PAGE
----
The Imp's Eve

As a teenager, my friendship group frequented a local dive called The Lincoln Imp, in Scunthorpe. It's all a bit posher since we were there in the days of legal smoking in pubs and genuine concern at what was making the carpets sticky. 
We'd go to registration at college and by the time we'd all got together and walked to the pub, it would be open for a morning pint. Fosters and Black. Cheesy chips for lunch. Back to college to register for the afternoon, then back to the pub for another Fosters and Black... unless I had Art lessons, then I'd stay at college**. 
At The Imp, we formed friendships, relationships, marriages, break ups; we attended wakes and Christenings of friends and all the gigs of all the bands in the world. We all had our 16th, 17th and 18th birthdays there (legal of course) and would know we'd find a friend in there should we need one.
Needless to say, The Imp wasn't just a second home, it was Our Home and the place where we all did our Growing Up; so of course it would feature in our Christmas traditions each year. At the time, The Imp was packed with budding musicians, artists, graphic designers, greebos, losers and bank managers; anyone and everyone would gather there on Christmas Eve and we'd all have a communal "snog" at midnight (not quite). It was often the best bit of Christmas in my late teens and I remember being snobby about the place when I went to University. What an idiot! Snakebite for 80p a pint? What is there to be snobby about?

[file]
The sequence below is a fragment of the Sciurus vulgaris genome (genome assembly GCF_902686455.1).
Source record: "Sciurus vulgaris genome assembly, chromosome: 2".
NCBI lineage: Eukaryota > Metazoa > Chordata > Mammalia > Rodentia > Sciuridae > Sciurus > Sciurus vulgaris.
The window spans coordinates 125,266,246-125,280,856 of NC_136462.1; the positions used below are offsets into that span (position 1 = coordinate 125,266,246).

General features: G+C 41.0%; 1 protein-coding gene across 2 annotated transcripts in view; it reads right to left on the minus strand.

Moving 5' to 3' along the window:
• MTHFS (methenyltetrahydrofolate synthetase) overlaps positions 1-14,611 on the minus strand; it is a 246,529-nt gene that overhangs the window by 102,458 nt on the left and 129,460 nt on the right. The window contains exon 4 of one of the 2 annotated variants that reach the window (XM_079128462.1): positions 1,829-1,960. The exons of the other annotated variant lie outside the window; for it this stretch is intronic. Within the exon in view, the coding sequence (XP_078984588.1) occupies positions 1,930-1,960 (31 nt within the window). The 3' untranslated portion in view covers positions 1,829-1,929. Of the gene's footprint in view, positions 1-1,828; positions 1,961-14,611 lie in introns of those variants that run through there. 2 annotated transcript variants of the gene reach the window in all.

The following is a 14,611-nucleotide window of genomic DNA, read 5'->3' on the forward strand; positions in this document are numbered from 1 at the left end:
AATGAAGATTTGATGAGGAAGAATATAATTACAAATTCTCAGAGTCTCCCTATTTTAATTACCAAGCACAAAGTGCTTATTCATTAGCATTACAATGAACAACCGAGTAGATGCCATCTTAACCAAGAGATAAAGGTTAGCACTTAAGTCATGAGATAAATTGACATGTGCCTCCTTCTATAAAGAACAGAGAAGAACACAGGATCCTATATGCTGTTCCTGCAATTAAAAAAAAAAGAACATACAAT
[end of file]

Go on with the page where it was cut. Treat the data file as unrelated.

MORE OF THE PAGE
A lesson learnt: be kind about your history and the good ol' days. Don't speak bitter of them and raise a glass of Fosters and Black on Christmas Eve while listening to "Gordon Is A Moron" on repeat.